According to a recent study, there has been a significant increase in crypto crimes in South Korea. In particular, there has been a spike in South Korean crypto scams that target young women on social media platforms.
As per local media reports, the study revealed that 71% of “romance scam victims” ensnared via social media in 2022 were women. The vast majority of these women were “aged 39 or below.” Additionally, almost 63% of these “romance scams” made use of crypto, fake coins, fake foreign exchange transfers, or bogus token trading platforms. Typical “romance scam” crypto fraud methods include “asking victims to help” exchange coins or fiat using bogus platforms.
The data revealed in the study was compiled by a postgraduate student at a Korean university, data to which was collected from recent police reports. The study showed that the most scammers leveraged technologies like social media, mostly Instagram to attract victims. However, Instagram hasn’t been the only channel, many scammers are also making use of dating apps like WIPPY (14%) and Tinder (7%).
Further, the study found that social media-based scammers are currently making off with almost half a million USD worth of fiat and crypto a month. However, this figure does not take into account scams that go unreported.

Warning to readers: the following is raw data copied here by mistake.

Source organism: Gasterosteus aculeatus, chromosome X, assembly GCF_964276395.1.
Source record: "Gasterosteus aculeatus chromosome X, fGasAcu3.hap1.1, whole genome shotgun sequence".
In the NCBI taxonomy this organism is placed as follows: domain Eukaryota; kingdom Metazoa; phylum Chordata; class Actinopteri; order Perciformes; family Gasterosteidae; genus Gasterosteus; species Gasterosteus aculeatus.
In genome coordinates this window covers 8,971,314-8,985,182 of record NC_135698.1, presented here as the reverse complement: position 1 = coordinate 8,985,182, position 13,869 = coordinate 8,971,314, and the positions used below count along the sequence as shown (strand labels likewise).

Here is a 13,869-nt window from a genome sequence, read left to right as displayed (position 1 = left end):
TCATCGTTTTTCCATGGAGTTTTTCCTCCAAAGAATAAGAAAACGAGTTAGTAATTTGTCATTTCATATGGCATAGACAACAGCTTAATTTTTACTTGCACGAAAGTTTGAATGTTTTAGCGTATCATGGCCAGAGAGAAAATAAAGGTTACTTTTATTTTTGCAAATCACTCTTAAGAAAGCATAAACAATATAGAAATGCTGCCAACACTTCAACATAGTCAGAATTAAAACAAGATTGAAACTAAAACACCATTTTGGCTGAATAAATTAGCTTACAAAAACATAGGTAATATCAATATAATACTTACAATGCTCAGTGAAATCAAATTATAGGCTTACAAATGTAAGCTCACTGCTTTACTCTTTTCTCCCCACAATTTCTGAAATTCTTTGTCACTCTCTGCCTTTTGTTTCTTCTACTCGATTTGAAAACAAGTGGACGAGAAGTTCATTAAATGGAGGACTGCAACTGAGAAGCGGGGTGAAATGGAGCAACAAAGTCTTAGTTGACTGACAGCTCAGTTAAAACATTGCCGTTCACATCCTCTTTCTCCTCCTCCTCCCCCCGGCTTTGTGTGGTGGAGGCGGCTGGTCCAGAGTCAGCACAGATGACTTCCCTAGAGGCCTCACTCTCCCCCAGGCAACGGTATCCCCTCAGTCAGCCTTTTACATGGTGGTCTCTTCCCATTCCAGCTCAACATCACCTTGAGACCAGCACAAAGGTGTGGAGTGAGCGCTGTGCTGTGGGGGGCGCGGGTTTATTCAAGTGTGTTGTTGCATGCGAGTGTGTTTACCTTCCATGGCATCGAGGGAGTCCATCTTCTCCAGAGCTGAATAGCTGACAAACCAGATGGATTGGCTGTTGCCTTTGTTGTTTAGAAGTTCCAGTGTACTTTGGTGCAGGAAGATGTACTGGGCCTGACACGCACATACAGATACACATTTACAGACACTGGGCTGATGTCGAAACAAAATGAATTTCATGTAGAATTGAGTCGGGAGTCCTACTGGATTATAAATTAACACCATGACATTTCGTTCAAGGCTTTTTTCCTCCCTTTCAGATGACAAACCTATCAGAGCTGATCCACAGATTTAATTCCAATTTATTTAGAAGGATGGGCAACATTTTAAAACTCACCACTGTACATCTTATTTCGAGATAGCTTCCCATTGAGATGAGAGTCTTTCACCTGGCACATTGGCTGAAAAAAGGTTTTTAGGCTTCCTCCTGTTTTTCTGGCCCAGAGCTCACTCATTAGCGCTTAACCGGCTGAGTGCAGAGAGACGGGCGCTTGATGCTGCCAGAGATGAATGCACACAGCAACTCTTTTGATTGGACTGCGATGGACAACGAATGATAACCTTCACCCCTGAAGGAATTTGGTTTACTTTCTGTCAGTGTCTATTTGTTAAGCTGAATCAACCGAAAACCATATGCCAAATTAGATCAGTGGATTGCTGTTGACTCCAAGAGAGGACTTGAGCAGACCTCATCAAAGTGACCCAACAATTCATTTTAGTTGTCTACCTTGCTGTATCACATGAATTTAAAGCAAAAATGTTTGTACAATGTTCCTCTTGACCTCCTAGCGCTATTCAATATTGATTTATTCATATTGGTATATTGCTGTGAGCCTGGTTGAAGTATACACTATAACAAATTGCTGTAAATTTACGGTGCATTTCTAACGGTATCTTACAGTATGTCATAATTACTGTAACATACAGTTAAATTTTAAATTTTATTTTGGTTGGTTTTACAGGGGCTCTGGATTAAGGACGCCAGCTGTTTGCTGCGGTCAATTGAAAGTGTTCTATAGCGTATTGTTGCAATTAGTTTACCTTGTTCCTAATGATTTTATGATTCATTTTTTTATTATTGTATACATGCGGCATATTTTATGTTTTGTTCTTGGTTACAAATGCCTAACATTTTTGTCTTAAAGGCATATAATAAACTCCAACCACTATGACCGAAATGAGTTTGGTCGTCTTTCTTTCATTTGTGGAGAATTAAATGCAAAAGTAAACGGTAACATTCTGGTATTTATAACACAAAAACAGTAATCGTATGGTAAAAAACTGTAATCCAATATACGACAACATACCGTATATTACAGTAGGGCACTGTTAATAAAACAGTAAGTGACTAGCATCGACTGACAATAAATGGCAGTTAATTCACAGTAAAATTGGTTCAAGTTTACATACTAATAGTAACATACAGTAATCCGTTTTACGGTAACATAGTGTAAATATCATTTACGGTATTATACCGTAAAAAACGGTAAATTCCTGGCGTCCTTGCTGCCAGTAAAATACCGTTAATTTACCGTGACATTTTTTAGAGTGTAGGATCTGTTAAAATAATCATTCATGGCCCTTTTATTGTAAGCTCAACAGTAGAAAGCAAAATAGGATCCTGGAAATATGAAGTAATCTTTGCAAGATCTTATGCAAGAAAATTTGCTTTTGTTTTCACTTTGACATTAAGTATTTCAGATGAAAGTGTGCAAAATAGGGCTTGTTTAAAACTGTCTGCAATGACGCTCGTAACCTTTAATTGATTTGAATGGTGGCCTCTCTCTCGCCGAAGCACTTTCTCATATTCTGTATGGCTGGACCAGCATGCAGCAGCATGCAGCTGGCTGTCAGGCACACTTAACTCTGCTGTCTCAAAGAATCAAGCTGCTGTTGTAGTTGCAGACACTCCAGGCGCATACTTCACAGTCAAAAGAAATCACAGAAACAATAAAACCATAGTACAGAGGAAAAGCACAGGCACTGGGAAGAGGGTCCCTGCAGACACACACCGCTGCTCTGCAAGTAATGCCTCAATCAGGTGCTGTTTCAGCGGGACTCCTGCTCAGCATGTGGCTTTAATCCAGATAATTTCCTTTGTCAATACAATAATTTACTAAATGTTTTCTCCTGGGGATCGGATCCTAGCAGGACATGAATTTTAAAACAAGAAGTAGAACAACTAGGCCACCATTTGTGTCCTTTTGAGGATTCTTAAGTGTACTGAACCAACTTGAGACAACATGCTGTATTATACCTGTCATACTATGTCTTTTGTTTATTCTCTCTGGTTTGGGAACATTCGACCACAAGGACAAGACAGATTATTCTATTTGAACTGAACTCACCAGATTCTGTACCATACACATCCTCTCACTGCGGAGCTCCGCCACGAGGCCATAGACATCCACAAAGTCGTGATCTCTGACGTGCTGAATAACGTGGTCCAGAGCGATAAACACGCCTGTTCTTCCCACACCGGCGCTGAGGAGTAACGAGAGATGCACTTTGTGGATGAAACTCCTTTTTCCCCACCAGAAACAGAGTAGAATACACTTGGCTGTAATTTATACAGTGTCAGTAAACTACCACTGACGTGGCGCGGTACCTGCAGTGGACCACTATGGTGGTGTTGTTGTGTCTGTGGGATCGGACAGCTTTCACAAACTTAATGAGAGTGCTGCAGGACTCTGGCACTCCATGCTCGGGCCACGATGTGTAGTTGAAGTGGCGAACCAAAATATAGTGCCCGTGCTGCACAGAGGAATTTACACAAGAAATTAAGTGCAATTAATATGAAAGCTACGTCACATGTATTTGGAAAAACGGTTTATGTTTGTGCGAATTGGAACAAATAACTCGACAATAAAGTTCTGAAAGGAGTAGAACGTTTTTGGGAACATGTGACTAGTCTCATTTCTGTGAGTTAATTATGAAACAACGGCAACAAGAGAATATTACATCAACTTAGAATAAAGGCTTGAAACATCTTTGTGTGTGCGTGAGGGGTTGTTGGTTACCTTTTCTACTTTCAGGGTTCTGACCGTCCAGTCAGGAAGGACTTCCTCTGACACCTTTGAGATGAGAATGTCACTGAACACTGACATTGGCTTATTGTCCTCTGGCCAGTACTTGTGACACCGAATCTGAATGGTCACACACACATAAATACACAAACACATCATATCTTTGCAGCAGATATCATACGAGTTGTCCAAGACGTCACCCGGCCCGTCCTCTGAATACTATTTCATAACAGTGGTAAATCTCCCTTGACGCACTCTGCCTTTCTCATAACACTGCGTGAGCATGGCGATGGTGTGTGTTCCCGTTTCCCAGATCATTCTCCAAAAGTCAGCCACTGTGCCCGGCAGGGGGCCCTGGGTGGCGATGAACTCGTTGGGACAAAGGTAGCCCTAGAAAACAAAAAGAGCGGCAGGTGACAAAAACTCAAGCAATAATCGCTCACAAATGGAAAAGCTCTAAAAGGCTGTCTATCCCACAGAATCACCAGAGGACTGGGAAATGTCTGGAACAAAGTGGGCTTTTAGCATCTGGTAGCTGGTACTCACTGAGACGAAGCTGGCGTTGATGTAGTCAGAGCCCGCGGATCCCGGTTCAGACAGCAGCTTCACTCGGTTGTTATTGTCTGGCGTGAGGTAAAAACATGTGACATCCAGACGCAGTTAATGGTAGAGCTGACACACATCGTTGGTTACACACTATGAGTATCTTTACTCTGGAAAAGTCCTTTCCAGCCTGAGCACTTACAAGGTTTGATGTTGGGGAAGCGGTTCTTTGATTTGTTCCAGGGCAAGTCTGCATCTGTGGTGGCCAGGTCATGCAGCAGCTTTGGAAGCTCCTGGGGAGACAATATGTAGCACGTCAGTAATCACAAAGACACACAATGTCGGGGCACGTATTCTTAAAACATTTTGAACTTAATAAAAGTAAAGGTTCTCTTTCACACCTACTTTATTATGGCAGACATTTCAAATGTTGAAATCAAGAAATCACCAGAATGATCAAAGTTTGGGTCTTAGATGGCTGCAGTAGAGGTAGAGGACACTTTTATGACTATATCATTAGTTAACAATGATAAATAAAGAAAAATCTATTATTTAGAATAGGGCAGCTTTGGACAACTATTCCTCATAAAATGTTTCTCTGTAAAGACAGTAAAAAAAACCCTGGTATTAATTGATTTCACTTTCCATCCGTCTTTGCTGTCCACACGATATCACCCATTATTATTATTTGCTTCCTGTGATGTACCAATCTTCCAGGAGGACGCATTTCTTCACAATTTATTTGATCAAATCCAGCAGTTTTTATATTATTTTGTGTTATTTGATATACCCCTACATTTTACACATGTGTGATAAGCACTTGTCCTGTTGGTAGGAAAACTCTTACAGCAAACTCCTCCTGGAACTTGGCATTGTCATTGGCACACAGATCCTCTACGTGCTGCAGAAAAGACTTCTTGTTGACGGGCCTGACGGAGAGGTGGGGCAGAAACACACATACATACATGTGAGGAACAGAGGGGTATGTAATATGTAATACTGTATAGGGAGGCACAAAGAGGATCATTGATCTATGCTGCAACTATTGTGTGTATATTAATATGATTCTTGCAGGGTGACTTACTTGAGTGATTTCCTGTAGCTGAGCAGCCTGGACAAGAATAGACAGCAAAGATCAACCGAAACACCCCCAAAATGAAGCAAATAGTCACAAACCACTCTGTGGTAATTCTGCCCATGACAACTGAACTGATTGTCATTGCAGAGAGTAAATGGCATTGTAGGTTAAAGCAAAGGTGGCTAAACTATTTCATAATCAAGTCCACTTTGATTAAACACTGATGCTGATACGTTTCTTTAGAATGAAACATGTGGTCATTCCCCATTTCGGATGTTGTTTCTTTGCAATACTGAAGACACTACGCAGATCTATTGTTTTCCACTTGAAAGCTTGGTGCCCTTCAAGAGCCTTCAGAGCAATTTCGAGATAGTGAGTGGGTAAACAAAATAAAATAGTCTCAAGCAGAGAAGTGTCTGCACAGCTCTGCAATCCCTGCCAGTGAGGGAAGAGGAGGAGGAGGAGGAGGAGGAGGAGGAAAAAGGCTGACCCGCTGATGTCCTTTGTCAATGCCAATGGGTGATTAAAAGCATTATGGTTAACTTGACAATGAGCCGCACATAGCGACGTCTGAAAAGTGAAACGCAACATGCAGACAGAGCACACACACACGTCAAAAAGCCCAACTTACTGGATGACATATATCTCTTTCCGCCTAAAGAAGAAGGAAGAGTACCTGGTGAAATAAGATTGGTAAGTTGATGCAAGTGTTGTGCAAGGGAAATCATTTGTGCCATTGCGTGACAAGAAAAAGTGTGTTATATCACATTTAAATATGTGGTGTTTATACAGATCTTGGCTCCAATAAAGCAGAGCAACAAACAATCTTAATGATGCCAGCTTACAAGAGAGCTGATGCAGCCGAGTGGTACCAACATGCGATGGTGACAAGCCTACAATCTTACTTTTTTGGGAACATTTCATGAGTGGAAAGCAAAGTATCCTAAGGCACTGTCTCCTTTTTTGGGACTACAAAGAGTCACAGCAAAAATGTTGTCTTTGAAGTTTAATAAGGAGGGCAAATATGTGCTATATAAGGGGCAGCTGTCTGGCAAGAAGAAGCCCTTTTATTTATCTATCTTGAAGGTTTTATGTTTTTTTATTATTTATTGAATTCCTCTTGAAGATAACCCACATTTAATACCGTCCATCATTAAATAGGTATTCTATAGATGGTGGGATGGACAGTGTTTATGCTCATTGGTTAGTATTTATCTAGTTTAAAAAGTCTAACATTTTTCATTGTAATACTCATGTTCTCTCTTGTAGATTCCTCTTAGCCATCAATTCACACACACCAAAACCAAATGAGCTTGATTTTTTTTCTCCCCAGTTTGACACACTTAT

Sources reveal that the study examined data from 280 cases reported to police agencies in the first half of 2022. However, the Korean police appear concerned that crypto-related scams are on the rise in the country. To combat this, they have responded by forming special crypto scam-fighting departments and investing in crypto-specific training for officers.
Among other patterns, another common one is where other fraudsters attempt to dupe young, predominantly female victims by convincing them that they can earn easy money by investing in bogus altcoins. Some even attempt to fool victims by claiming they need money to pay for medical costs. Others claim to be marooned overseas and in urgent need of funds.
Earlier this year, the regulation technology developer and security provider Uppsala Security claimed that South Korean scammers are now trying to lure the users of dating apps onto fake crypto mining platforms. The increasing crimes in South Korea has been a nightmare for the authorities and investors alike.
Few days back, Todayq News reported that South Korean authorities were startled by a gruesome murder of a Korean citizen involving digital assets. Reportedly, a Korean woman was abducted on March 29 and later murdered in a dispute which is believed to have stemmed from a disagreement over cryptocurrency-related losses.
Following the incident, the Korean lawmakers decided to expedite the nation’s first standalone crypto bill, which could be passed in a parliamentary vote soon. The new bill aims to grant the country’s Financial Services Commission (FSC) the power to oversee crypto companies and custody of assets.
Simultaneously, the Bank of Korea (BoK) is making efforts to ensure ample investors’ protection in regard to virtual assets. The central bank has been given the power to investigate cryptocurrency-related businesses and request transaction data from crypto exchanges.